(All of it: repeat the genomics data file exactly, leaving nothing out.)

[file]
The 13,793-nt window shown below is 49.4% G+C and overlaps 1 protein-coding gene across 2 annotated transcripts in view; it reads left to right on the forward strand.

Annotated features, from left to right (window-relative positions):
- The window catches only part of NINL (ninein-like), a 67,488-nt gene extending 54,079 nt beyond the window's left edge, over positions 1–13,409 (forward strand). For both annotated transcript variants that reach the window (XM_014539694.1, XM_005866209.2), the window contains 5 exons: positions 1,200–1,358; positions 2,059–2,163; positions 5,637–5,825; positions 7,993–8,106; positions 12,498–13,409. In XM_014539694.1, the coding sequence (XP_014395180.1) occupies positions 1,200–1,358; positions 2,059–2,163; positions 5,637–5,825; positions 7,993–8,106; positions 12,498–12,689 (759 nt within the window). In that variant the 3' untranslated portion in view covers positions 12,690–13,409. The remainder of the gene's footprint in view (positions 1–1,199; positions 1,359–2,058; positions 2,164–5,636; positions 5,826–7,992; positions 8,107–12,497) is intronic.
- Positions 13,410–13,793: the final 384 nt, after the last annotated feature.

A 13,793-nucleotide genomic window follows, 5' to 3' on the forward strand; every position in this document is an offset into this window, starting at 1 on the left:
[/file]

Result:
The 13,793-nt window shown below is 49.4% G+C and overlaps 1 protein-coding gene across 2 annotated transcripts in view; it reads left to right on the forward strand.

Annotated features, from left to right (window-relative positions):
- The window catches only part of NINL (ninein-like), a 67,488-nt gene extending 54,079 nt beyond the window's left edge, over positions 1–13,409 (forward strand). For both annotated transcript variants that reach the window (XM_014539694.1, XM_005866209.2), the window contains 5 exons: positions 1,200–1,358; positions 2,059–2,163; positions 5,637–5,825; positions 7,993–8,106; positions 12,498–13,409. In XM_014539694.1, the coding sequence (XP_014395180.1) occupies positions 1,200–1,358; positions 2,059–2,163; positions 5,637–5,825; positions 7,993–8,106; positions 12,498–12,689 (759 nt within the window). In that variant the 3' untranslated portion in view covers positions 12,690–13,409. The remainder of the gene's footprint in view (positions 1–1,199; positions 1,359–2,058; positions 2,164–5,636; positions 5,826–7,992; positions 8,107–12,497) is intronic.
- Positions 13,410–13,793: the final 384 nt, after the last annotated feature.

A 13,793-nucleotide genomic window follows, 5' to 3' on the forward strand; every position in this document is an offset into this window, starting at 1 on the left: